Girl Gone Viral (Hardcover)
Perfect for fans of Warcross and Black Mirror, Girl Gone Viral is the inventive and timely story of a seventeen-year-old coder's catapult to stardom.
For seventeen-year-old Opal Hopper, code is magic. She builds entire worlds from scratch: Mars craters, shimmering lakes, any virtual experience her heart desires.
But she can't code her dad back into her life. When he disappeared after her tenth birthday, leaving only a cryptic note, Opal tried desperately to find him. And when he never turned up, she enrolled at a boarding school for technical prodigies and tried to forget.
Until now. Because WAVE, the world's biggest virtual reality platform, has announced a contest where the winner gets to meet its billionaire founder. The same billionaire who worked closely with Opal's dad. The one she always believed might know where he went. The one who maybe even murdered him.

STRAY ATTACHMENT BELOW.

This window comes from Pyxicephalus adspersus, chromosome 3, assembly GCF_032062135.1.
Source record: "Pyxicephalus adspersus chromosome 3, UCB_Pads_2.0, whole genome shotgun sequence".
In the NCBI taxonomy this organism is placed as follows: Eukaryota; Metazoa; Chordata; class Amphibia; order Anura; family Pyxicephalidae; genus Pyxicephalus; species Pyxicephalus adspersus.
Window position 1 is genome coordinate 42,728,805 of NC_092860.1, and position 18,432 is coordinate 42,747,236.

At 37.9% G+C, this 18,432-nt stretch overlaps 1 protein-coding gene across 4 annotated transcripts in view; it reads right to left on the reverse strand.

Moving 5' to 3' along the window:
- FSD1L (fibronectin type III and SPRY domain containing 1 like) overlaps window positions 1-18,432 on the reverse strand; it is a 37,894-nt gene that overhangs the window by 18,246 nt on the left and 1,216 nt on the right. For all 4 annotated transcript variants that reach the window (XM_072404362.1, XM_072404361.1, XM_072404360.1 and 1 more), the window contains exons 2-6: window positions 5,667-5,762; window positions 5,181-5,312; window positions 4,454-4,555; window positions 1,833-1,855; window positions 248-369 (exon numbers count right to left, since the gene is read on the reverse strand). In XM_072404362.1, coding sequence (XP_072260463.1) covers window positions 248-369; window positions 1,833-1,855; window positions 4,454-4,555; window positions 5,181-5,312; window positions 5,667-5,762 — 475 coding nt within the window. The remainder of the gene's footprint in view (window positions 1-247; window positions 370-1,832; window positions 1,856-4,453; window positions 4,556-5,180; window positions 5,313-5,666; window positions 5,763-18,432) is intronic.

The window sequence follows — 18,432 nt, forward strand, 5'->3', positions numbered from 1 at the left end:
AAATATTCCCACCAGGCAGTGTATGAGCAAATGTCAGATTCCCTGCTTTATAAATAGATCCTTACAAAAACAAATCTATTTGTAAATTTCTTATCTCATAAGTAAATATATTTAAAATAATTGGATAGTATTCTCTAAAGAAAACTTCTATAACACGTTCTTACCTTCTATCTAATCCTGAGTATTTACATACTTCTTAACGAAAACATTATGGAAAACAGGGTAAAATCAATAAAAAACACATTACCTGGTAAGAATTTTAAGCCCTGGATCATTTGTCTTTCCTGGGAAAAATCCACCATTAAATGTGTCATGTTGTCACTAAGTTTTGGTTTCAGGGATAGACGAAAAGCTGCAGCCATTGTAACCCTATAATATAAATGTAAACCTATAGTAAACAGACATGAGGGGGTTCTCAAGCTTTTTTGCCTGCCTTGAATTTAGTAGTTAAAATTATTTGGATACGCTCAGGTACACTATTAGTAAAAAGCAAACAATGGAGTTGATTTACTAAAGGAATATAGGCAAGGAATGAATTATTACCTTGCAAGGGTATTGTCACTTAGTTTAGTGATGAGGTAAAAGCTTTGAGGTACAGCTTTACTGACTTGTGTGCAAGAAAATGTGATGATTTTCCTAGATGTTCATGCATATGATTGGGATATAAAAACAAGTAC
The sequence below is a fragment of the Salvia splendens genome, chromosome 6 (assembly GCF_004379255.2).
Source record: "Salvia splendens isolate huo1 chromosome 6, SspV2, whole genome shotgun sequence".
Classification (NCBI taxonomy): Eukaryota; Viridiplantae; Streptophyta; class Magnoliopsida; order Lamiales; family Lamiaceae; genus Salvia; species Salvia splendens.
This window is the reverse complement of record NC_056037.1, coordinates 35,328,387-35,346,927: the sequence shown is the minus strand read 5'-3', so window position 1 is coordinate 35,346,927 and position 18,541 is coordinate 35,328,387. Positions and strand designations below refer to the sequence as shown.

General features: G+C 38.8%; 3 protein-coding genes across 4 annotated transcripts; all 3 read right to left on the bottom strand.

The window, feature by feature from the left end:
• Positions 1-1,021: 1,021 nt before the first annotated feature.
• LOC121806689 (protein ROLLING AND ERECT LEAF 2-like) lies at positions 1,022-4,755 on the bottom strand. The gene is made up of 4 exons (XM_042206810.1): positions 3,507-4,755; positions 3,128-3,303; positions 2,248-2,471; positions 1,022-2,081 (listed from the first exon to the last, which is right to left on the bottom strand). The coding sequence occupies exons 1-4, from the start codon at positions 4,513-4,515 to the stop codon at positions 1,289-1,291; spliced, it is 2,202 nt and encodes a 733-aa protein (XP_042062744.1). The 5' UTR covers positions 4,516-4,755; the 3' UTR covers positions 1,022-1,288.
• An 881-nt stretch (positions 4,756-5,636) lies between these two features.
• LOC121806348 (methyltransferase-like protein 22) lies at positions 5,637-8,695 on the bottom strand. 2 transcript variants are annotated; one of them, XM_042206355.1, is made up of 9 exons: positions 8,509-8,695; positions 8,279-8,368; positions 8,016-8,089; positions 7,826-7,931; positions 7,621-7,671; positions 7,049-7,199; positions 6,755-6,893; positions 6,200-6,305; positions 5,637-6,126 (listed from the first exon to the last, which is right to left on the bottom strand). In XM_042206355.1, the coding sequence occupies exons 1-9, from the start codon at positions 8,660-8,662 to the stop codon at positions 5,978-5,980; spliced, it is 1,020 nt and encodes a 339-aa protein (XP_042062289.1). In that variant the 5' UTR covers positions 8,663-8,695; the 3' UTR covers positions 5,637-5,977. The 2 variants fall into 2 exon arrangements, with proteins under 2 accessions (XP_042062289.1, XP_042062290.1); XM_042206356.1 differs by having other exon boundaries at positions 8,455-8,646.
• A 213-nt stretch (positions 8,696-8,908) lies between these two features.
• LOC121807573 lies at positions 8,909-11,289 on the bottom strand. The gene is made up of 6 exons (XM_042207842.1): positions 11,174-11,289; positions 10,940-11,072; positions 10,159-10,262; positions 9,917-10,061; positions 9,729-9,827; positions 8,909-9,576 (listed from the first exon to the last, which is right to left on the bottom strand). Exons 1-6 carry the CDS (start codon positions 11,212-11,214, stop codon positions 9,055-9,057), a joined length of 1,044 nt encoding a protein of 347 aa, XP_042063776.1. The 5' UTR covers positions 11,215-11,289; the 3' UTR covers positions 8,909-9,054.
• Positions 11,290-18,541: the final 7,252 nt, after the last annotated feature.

What begins as a small data hack to win the contest spirals out of control when Opal goes viral, digging her deeper into a hole of lies, hacks, and manipulation. How far will Opal go for the answers--or is it the attention--she's wanted for years?
About the Author
Arvin Ahmadi grew up outside Washington, DC. He graduated from Columbia University and has worked in the tech industry. When he's not reading or writing books, he can be found watching late-night talk show interviews and editing Wikipedia pages. Down and Across is his first novel, followed by Girl Gone Viral.
Raves for Girl Gone Viral:
"Tense, twisty, and oh-so-timely, Girl Gone Viral is the perfect thriller for the virtual reality era. Don’t start this book unless you can finish in one sitting. I loved it!”--Brendan Reichs, New York Times bestselling author of Nemesis
“In Opal’s story, Arvin Ahmadi has crafted a timely and gripping sci-fi tale, grounded in the technology that links us, and what finding ourselves within it can cost.”—Alex London, bestselling author of Proxy and Black Wings Beating
"A fast-paced Black Mirror episode with an endearing teenage protagonist." —Marie Claire Magazine